The British Motor Corporation or BMC was once one of the world’s largest vehicle producers. It was formed in 1952 as a result of a merger between Austin and Morris. BMC would become one of the world’s largest car manufacturers, responsible at its peak for around 39% of British car exports.
The British car industry did not keep up with the times and was very much in decline by the time it was nationalised by the government in 1975 and re-named British Leyland. This would later become the Austin Rover Group. The group was later sold to British Aerospace in 1998 but just 3 years later they sold it to BMW. The truth was that it had been costing British Aerospace too much money to keep it going. Some of the cars had been developed under partnership with Honda so it was a great surprise to many when BMW purchased the company.
BMW would invest heavily in the group for the next 6 years before they too came to the conclusion that they were spending too much money to keep it afloat. Enter the Pheonix Consortium who bought the business for just £10, acquired a large loan and thousands of unsold cars. With little investment in R&D and an agreement to build cars in India, it could not establish its reputation as a quality car builder and suffered against fierce competition from other manufacturers.
The five Phoenix directors made sure that they lined their pockets to the tune of more than £16 million in salaries while the MG Rover group itself continued to lose money. The last vehicles rolled off the production line in 2005 and the company went into administration. It would finally be sold to a Chinese consortium called SAIC who moved production to China albeit with the exception of MG sports cars and a small operation still at Longbridge employing a few hundred people.
The huge sprawling factory at Longbridge is now a shadow of its former past. Most of it has been demolished and has made way for new developments. This short story just gives you an insight into its history and everything could have ended there it were not for two interesting developments. British Leyland would continue in India as it does today and it still has strong connections to the UK. Website: http://www.ashokleyland.com/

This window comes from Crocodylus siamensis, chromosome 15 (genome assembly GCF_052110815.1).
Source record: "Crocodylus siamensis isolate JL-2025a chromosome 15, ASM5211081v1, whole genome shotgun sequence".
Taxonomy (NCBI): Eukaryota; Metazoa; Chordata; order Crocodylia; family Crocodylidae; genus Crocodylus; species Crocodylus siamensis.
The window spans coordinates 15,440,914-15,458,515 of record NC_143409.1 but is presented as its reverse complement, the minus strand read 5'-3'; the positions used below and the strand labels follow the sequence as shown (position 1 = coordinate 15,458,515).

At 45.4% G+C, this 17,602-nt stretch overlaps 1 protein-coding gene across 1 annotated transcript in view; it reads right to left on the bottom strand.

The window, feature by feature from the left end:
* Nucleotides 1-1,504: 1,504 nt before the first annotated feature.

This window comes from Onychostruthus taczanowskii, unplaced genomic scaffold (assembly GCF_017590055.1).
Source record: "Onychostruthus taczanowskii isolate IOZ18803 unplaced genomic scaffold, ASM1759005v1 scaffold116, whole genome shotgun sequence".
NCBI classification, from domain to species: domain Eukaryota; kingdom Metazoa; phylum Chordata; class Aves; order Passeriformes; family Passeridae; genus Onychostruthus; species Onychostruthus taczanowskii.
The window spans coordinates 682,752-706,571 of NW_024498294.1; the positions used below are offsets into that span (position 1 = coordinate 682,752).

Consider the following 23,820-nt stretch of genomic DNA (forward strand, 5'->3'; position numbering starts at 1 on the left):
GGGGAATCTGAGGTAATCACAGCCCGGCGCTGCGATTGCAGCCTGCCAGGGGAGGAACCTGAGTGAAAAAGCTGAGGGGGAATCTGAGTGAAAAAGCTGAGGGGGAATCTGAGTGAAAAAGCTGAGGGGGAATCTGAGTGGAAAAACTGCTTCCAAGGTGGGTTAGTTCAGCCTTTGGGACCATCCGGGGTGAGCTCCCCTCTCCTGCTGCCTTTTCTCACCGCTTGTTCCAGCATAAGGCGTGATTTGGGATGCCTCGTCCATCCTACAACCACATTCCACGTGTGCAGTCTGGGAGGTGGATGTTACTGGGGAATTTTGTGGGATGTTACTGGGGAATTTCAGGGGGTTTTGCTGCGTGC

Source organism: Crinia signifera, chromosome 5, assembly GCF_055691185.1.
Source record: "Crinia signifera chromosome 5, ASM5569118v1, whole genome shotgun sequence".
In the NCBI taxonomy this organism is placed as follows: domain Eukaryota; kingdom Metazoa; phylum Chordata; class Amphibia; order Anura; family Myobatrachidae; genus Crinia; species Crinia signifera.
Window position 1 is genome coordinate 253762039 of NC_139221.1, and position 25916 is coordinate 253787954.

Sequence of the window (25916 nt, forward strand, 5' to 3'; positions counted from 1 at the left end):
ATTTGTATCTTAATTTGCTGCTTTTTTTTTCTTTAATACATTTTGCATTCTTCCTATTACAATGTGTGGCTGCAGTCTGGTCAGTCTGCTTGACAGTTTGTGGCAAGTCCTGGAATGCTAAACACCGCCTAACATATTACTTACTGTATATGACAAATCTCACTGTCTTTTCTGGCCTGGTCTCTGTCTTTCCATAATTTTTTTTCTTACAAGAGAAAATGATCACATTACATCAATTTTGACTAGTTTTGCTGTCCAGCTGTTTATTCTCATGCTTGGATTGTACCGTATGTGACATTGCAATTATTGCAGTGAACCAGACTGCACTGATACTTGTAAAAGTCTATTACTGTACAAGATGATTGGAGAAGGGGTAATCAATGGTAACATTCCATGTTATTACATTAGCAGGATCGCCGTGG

You could be forgiven for thinking that BMC faded into history and died in all but name but you would be wrong. Licenses for some BMC products were passed on to a small Turkish company that kept the original name and logo and started to produce vehicles. Scroll forward to present day and you may be surprised to know that BMC is a large producer of light vehicles, trucks and buses and even exports some of its products to the UK. http://www.bmc.com.tr/hakkimizda/?lang=en
Visitors to Turkey might have noticed a very prominent Leyland Sherpa lookalike in villages and towns around the country. Mostly in a flat bed style rather than a van these vehicles are a legend in Turkey. They have been a huge success story over here and parts for these vehicles are readily available at a fraction of the cost of more modern vehicles. The flatbed pickups were suitably named Levend ( notice the similarity with Leyland ) and they were produced in their old shape right up until 1999 and then in the new format until 2009! Below is one of the Sherpa UK versions.
Ask any Turkish villager about the Levend. They are known for their durability, their strength and character and they are loved for their general ruggedness and capabilities as a good farming vehicle or city delivery truck. No one has a bad word to say about them and they are still revered and sought after. There is a very healthy second hand market for them in Turkey.
So, BMC lives on. It may no longer be British but just like Ashock Leyland both companies retain their pedigree and on reflection it is a great shame that the Leyland Sherpa was often ridiculed and lost ground to the Ford Transit when in reality, as proven in Turkey, it turned out to be something special with a long production span and a proud reputation.